Partnair Flight 394

Partnair Flight 394 was a chartered flight that crashed on 8 September 1989 off the coast of Denmark, 18 km (11 mi; 9.7 nmi) north of Hirtshals. All fifty passengers and five crew members on board the aircraft died, making this the deadliest disaster in Danish aviation history.[1] The crash was caused by improper maintenance and use of counterfeit aircraft parts.

Partnair Flight 394
Partnair CV-580 LN-PAA.jpg
LN-PAA, the CV-580 involved, photographed in September 1987
Date8 September 1989
SummaryRudder failure and break off due to improper APU maintenance and use of counterfeit tail parts; loss of control
Site18 km north of Hirtshals, Denmark
57°44′13″N 10°6′32″E / 57.73694°N 10.10889°E / 57.73694; 10.10889Coordinates: 57°44′13″N 10°6′32″E / 57.73694°N 10.10889°E / 57.73694; 10.10889
Aircraft typeConvair CV-580
ICAO flight No.PAR394
Call signPARTNAIR 394
Flight originOslo Airport, Fornebu, Oslo, Norway
DestinationHamburg Airport, Hamburg, West Germany

Aircraft and crewEdit

The accident aircraft, registered as LN-PAA, was a 36-year-old Convair CV-580 operated by the Norwegian charter airline Partnair. The plane had switched owners several times, had undergone various modifications,[2][3] had had multiple previous registrations (N73128, EC-FDP, PK-GDS, HR-SAX, JA101C, N770PR, and C-GKFT), and had been rebuilt after a landing accident in 1978.[4][5] The most significant modification was a change from piston to turboprop engines in 1960; this added more horsepower to the aircraft.[3] The owner of the aircraft preceding its sale to Partnair was a Canadian company that specialized in servicing Convairs. LN-PAA was one of the aircraft most recently acquired by Partnair.[2] At the time of the crash, two other Convair 580s were in the Partnair fleet.

The flight crew consisted of Captain Knut Tveiten and First Officer Finn Petter Berg, both aged 59. Tveiten and Berg were close friends who had flown together for years. Both pilots were very experienced, with close to 17,000 successful flight hours each. Berg was also Partnair's flight operations manager.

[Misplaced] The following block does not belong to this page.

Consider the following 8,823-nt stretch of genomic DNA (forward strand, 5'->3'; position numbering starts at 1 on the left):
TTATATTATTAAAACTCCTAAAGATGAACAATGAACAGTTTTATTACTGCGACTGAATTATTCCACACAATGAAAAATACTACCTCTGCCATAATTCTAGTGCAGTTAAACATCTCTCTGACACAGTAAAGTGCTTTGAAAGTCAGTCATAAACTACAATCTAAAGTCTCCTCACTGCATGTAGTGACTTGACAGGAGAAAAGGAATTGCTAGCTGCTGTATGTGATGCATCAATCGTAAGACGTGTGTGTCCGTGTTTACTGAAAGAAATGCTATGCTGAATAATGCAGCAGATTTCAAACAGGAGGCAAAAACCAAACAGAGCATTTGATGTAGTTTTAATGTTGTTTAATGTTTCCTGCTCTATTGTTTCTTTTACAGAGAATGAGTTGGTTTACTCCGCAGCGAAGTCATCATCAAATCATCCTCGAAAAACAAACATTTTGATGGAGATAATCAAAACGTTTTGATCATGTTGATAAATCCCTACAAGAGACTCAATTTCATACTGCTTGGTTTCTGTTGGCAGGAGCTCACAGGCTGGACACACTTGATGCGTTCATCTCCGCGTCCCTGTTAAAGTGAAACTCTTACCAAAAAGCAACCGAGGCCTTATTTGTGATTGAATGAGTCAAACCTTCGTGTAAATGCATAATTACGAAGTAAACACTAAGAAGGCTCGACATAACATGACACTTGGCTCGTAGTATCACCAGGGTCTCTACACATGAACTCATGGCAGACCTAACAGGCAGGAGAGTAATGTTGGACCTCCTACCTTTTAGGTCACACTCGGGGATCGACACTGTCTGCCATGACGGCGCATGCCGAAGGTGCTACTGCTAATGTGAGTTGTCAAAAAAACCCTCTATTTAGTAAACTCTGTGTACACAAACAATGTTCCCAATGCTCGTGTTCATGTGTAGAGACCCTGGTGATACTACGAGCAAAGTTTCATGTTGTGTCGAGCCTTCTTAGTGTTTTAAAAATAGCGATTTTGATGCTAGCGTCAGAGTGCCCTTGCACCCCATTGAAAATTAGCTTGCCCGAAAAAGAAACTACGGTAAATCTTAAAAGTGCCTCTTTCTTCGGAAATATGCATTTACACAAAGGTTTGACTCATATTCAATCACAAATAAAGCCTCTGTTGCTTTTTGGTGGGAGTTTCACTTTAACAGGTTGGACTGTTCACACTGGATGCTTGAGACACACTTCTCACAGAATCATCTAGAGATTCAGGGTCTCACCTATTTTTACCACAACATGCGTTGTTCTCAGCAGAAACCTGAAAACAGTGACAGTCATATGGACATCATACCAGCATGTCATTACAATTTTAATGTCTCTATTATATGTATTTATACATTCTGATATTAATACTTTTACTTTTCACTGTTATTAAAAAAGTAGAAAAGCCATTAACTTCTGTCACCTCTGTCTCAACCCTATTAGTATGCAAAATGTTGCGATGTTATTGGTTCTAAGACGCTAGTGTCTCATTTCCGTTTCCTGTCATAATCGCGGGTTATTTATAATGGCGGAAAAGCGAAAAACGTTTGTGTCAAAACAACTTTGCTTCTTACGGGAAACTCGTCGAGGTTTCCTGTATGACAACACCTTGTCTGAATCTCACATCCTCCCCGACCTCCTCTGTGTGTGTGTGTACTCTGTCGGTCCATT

At the time of the accident, Partnair was in financial difficulty. The airline's debts were such that, on the day of the accident flight, Norwegian aviation authorities had notified Norwegian airports to not allow Partnair aircraft to depart because the airline had not paid several charges and fees.[2]


Flight 394 was en route from Oslo Airport, Fornebu, Norway, to Hamburg Airport, West Germany. The passengers were employees of the shipping company Wilhelmsen Lines, who were flying to Hamburg for the launching ceremony of a new ship. Half of the employees of Wilhelmsen's head office were on board. Leif Terje Løddesøl, an executive of Wilhelmsen, said that the atmosphere in the company was "very, very good" prior to the accident flight and that some of the employees "maybe" had been to prior launching ceremonies, which he described as "quite exciting". A regular employee on the flight, one of the top-performing employees in Wilhelmsen, had been asked to give the speech during the ceremony. Løddesøl said that a "normal person" in the company was not often chosen to read the speech on such an occasion.[2]

Before the flight, the Partnair crew found that one of LN-PAA's two main power generators was defective and had been so since 6 September. Also, the mechanic who had inspected the aircraft was unable to repair it. In the Norwegian jurisdiction an aircraft is only allowed to take off if it has two operable sources of power.[2][3] Also, the aircraft's minimum equipment list required two operating generators.[3] Berg decided that he would run the auxiliary power unit (APU) throughout the flight so that the plane would have two sources of power and therefore be allowed to leave.

Oslo Airport refused to let Flight 394 depart until a catering bill was paid. Before the aircraft took off, Berg left the cockpit to pay the catering company. As a result of this, the flight was delayed by almost an hour, finally departing at 3:59 pm.[2][3]

As Flight 394 passed over the water at its planned cruising altitude of 22,000 feet,[3] a Norwegian F-16 Fighting Falcon fighter jet passed by it. The F-16 pilot was startled by the sudden appearance of the aircraft and contacted Oslo air traffic control, believing his radar data to be false and that the aircraft was closer to his jet than his on-board computer had indicated.[6]

As Flight 394 neared the Danish coastline, 22,000 feet (6,706 m) over the North Sea, Copenhagen air traffic control saw that the plane was off course and falling quickly, appearing to crash into the sea, roughly 20 km north of the Danish coast.[2]


Reconstruction of the wreckage